In April of 1979, a sixteen-year-old boy was tried as an adult and convicted of killing a professor in New Orleans, LA. He was sentenced to life in prison without parole and sent to Angola, the bloodiest prison in the country, to live out his days. Twelve years later his conviction was overturned due to prosecution misconduct. In this recording of the April 6, 2017 lunchtime seminar, “Fighting Time: Exploring the Social Impact of Wrongful Conviction,” Senior Scholar Amy Banks, M.D., discusses her personal connection to this case.
During the presentation Banks, who is the daughter of the professor killed in New Orleans, leads attendees on an exploration of the complicated impact of a wrongful conviction on the families of both the victim and the accused. She weaves into the discussion excerpts from her third book project, Fighting Time, a collaboration with Isaac Knapper, the man falsely accused of killing her father.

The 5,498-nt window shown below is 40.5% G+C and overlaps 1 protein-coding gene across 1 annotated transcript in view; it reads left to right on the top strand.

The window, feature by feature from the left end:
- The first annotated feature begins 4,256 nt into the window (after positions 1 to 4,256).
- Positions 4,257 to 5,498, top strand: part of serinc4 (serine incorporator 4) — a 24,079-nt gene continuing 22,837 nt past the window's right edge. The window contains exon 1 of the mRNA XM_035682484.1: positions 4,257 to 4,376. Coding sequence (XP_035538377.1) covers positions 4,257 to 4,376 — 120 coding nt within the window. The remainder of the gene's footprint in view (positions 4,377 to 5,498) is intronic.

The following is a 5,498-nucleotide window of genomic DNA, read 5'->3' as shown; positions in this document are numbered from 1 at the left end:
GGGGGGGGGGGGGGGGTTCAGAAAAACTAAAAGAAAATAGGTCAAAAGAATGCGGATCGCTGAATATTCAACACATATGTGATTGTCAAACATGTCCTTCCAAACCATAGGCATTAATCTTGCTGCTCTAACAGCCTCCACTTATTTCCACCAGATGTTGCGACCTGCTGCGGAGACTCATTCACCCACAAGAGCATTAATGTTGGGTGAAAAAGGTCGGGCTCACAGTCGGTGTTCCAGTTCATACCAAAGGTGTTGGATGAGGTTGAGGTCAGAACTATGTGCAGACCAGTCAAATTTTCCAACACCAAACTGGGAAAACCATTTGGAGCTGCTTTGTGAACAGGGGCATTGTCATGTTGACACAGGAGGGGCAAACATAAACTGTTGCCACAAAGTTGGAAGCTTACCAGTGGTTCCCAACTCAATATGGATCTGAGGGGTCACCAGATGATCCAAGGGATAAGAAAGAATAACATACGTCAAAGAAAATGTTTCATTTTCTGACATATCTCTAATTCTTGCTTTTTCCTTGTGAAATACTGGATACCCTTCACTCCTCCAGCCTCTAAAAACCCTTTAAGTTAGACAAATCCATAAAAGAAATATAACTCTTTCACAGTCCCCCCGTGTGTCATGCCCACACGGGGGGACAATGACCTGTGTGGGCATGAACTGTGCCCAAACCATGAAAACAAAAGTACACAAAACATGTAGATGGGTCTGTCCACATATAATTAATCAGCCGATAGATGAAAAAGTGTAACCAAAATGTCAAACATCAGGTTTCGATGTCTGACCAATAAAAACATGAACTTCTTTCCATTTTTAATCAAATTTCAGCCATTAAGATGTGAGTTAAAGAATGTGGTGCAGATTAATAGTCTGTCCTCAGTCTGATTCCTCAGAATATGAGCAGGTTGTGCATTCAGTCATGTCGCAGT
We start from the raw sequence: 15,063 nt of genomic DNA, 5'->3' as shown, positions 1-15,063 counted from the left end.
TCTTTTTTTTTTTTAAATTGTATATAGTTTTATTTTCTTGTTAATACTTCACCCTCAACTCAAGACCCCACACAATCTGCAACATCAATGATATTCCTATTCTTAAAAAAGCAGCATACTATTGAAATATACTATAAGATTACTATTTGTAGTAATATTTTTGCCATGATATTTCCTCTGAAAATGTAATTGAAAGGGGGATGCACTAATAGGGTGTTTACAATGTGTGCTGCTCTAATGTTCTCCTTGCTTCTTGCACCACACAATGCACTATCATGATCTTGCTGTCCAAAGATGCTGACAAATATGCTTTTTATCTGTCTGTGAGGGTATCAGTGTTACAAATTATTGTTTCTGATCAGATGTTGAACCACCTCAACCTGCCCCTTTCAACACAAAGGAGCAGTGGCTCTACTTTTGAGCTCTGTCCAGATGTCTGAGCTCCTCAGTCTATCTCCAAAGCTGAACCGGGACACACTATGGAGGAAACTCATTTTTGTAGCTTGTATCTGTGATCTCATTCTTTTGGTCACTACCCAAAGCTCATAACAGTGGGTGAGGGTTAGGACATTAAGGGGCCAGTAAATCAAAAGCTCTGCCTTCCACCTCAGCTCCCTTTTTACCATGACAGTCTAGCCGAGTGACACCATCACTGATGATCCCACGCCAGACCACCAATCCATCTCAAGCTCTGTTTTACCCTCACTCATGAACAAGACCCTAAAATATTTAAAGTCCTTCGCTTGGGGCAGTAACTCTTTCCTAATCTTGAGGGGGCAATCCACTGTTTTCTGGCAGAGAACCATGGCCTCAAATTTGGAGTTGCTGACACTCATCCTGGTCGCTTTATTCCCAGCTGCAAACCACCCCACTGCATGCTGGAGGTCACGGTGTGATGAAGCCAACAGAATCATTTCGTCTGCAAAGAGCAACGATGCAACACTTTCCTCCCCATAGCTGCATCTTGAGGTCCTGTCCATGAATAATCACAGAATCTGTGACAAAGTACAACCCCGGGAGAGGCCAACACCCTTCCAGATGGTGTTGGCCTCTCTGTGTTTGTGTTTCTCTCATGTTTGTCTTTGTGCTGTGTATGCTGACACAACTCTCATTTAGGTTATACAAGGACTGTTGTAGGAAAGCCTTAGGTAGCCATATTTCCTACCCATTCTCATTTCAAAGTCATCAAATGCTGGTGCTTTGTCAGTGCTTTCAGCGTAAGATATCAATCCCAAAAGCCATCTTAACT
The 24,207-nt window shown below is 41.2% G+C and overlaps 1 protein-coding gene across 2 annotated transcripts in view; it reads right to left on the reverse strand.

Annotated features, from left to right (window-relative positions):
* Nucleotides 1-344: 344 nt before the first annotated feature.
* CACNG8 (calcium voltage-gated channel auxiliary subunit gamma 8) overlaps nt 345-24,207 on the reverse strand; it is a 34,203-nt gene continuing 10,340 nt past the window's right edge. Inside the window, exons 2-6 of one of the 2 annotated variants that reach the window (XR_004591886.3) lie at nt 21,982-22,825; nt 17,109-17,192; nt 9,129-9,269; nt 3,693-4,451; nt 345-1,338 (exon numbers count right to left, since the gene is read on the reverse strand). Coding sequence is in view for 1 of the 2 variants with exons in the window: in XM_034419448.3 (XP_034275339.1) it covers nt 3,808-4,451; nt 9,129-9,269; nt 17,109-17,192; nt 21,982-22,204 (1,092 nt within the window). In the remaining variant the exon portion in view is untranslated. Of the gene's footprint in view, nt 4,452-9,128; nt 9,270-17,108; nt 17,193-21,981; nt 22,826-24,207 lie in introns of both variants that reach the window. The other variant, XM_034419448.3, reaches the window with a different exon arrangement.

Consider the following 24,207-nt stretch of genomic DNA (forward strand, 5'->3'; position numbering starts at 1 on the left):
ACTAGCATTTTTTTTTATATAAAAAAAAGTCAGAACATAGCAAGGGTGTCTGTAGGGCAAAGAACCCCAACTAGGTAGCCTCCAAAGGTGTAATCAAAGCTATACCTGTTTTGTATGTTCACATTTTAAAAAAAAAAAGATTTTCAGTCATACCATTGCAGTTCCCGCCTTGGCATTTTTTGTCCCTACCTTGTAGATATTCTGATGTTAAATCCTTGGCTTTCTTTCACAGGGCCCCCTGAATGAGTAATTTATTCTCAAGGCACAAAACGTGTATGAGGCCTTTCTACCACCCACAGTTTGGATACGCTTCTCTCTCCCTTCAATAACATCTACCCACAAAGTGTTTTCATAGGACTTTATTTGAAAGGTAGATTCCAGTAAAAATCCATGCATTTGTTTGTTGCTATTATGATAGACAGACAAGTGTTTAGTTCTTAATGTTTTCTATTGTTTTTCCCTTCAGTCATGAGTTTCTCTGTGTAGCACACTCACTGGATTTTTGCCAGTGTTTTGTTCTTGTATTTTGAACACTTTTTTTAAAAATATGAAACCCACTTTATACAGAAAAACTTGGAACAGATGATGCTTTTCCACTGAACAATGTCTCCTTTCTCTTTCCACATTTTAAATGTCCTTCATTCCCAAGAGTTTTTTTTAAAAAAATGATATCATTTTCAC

A senior scholar at the Wellesley Centers for Women, Banks has devoted her career to understanding the neurobiology of relationships. She is the author of Four Ways to Click: Rewrite Your Brain for Stronger, More Rewarding Relationships. Banks was the first person to bring Relational-Cultural Theory together with neuroscience and is an expert in the combined field.
April 7, 2017